Park City Point 2 Point 2014

Hamilton Smith reporting on the Park City Point 2 Point 2014:

There is no mystery why the Park City Point 2 Point has become one of my favorite races in the past few years, and this year Paul Nash and I toed the line for Team Jackson Hole for possibly the very best edition they have had on offer to date. I’ve seen the good the bad and the ugly in Park City; from 6:00 a.m. lightening storms, to broken bits of bike, body and spirit. It’s all on offer as you embark on a geographic meet and greet of Park City’s three major ski resorts, and the incredible network of trails linking up the mega-park. Simple statistics include 75 miles almost exclusively on single track along a route that not once crosses or doubles back on trail previously travelled, hence the rare opportunity to ride a true Point-to-Point endurance racecourse. From the reasonable 7:00 am start at Round Valley to the finish line beckoning at the base of the Canyons racers ascend Deer Valley, Park City Mountain and the Canyons resorts.

Hamilton P2P 3

If one truism persists, it is that you should never settle in or get too comfortable in one mindset here, because you always need that little something in reserve for a high-speed technical descent or a lurking, stomach-punch of climb right when you least expect it! The Point 2 Point is truly seductive in the opening hours, smooth and gentle, stoking the ego, only ever so incrementally steeping in grade, and luring you on ever faster. In the past it has been about 4 hours in, while climbing some scrabbly-ass switchback at 9,500 feet, that I have gotten the haunting notion that I waaaay overspent my budget, and had so little in reserve to make up the difference with hours left in the day.

Hamilton P2P 2

This is the type of event that one can spend an entire summer building up to, a LotoJa of single track, and it is wise to approach it this way. The miles and/or elevation gain alone should not deter anyone, but combined with a track that includes enough chicken heads, shark’s teeth, and other intermittent gnarl to undo any air tight race preparation, combined with the typical suite of mountain weather curve balls, this one can go epic on a rider in a single pedal stroke, just about anywhere on the course. That is where this course demands true resilience, and maybe some patience.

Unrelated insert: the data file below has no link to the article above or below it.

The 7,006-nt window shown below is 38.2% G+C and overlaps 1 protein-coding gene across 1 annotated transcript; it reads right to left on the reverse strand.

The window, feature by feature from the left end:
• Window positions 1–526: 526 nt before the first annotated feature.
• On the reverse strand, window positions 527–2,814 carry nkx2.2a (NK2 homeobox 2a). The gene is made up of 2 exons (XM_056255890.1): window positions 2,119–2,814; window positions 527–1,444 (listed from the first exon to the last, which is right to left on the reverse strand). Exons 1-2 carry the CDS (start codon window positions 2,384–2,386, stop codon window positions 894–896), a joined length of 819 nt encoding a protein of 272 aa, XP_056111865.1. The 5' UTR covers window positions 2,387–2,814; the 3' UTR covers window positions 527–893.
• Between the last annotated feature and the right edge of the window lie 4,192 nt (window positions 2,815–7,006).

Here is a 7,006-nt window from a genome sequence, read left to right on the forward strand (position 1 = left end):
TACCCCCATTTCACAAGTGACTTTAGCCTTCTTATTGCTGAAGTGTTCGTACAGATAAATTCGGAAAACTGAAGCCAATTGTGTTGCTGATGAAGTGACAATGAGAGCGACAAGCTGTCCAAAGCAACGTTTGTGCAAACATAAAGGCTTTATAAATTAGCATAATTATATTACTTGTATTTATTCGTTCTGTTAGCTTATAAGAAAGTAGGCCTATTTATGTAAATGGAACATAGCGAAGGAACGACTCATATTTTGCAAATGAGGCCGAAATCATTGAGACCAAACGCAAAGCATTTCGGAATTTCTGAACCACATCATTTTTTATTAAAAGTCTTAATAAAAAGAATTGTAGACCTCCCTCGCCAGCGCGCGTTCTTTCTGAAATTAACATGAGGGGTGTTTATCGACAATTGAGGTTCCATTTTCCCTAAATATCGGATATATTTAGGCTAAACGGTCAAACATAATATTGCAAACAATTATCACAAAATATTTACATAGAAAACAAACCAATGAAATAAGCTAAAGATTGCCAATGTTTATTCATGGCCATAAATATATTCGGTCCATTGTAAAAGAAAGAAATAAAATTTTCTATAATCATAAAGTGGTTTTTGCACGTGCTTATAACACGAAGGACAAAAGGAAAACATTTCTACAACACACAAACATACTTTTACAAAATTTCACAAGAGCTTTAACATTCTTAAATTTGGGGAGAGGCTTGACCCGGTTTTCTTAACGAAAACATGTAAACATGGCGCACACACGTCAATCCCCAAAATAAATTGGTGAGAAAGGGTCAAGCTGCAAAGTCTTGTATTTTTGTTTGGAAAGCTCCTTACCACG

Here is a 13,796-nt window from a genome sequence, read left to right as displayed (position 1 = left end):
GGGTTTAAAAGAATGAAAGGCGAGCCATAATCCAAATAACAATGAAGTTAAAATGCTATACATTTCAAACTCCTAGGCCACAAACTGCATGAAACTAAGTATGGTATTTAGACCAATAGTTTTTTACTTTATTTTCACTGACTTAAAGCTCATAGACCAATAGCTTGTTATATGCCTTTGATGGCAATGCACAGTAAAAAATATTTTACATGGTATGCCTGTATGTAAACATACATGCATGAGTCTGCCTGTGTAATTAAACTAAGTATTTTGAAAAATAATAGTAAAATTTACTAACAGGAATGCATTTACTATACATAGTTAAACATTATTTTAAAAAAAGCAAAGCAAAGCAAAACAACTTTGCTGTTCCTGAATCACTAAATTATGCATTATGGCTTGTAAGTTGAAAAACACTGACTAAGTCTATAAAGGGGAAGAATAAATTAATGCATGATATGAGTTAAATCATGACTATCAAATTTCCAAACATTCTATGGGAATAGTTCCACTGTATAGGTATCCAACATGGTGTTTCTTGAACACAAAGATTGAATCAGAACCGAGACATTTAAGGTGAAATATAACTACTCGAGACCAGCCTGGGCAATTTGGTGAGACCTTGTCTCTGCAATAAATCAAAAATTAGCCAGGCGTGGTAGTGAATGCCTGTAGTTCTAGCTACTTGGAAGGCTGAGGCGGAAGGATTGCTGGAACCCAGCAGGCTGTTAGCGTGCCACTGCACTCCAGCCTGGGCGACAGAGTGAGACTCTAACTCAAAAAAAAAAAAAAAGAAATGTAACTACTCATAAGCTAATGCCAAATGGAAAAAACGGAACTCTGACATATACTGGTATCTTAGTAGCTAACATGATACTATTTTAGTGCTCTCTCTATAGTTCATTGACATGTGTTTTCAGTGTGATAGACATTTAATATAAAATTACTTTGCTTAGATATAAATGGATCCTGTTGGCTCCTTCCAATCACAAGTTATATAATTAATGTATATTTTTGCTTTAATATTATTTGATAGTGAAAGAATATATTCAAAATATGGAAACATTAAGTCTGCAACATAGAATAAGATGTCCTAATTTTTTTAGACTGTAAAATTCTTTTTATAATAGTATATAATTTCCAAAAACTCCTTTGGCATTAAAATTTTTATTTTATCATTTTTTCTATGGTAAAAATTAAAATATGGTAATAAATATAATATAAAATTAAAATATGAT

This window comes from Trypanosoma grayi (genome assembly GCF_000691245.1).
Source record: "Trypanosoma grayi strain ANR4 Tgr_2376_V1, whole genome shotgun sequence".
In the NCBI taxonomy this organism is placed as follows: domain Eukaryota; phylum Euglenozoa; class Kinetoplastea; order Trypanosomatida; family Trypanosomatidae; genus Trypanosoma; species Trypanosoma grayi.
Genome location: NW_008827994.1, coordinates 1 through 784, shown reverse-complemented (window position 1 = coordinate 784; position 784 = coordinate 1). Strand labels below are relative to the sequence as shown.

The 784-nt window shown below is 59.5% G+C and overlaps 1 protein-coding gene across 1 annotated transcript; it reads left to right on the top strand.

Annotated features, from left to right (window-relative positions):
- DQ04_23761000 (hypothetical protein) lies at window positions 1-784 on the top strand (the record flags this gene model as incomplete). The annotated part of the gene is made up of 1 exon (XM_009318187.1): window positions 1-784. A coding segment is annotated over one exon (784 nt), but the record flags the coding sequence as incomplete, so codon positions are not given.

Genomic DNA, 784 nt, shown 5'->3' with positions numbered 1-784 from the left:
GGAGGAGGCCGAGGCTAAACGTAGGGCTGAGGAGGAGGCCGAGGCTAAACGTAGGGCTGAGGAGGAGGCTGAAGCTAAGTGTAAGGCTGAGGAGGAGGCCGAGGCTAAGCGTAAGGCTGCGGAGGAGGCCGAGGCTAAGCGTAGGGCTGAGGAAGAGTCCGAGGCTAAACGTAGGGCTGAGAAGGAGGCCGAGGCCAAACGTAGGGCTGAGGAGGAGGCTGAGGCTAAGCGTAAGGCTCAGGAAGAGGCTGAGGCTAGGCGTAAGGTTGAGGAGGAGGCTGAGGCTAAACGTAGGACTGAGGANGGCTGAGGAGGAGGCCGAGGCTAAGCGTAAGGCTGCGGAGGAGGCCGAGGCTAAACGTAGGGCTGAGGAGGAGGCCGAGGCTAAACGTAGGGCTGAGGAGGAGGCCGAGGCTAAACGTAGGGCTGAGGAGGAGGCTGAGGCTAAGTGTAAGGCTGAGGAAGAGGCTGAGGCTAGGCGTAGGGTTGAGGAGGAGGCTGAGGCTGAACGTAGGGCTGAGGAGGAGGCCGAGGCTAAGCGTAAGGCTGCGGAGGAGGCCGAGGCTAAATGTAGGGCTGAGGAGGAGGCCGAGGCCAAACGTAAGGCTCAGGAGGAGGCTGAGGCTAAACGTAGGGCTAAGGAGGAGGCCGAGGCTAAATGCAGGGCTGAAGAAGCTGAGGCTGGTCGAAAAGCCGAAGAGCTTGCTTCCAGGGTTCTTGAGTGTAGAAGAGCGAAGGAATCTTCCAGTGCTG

I laughed to myself finishing such an epic in Sturgis earlier this summer thinking that I had survived what I had coined at the time as the 3:2:1 of disasters; 3 wrecks, 2 turns off course, and 1 flat – not totally unusual for this game, but during this year’s Point 2 Point, I kept a clean sheet, 0:0:0, not a single disaster, and to boot the course itself was in the best condition I had ever seen. Add to that the weather stayed almost perfectly in check, if not just a wee bit chilly & greasy during a spell of showers. I had nowhere else to look for performance or lack thereof, than within. In many respects I rode smart and within myself, preventing horrific bonks and dreaded cramps, but at the end of the day I sensed that I had spent too much time in little “r” mode (recovery) on the course, and not enough time in Big R mode (Racing) which resulted in too much left in the tank at the end of the day. I was left with that perplexing question of how the heck does one get to a faster level, w/o detonating into a miserable heap out on course?

One easy adjustment for a singlespeed rider is to drop a tooth from the rear cog. I went in a bit intimidated, and should have demanded a bit more from myself by running a taller gear. Second, I have been a bit smug lately about “flying blind” on the racecourse, meaning w/o computers tracking mileage, speed…let alone heart rate, cadence, or GPS tracks to latch onto or distract. This approach does cater to the zen-like state of settling in for a day in the saddle and exclusively following the internal power meter, with one goal, happiness…oh yeah, and one more, finishing! Check and check: however; in a very un zen-like way I am not entirely satisfied with the time slot I finished in, identical down to the minute with my 2011 result! Is it too much to ask to get older, wiser…and faster?

Hamilton P2P 2014

After the past 2 seasons I am now a firm believer in setting very real intensions, and I went into this year’s P2P very much with an intention of riding a clean, disaster free race, but also with the expectation of a faster final time. These are the seeds of learning that keep bringing us back for more, and as elated as I am about not sending the bike into the stout trunk of an aspen, or slicing through tire sidewalls, next time I think I’ll need to take the bit with that much more firmness, and ask for more from the steed! I would be remiss if I did not urge each and every one of you to go give this race a shot. It’s relatively close to home, an amazing long weekend that is incredibly family friendly – especially if you grab a room at the Canyons Resort, and well…super burly! In a good way. I threw the gratuitous racer pic in the story to show off the local non-profit Team JH has been riding for this summer on my sleeves! Check out Hole Food Rescue https://www.facebook.com/HoleFoodRescue and give them any support you can They provide an invaluable service in Jackson Hole, and stand for sustainability and reduction of our carbon footprint, by reducing food waste, helping to feed people who are in the greatest need, and pedaling bicycles to get it done. Wahoo to that!! And thanks for reading!!

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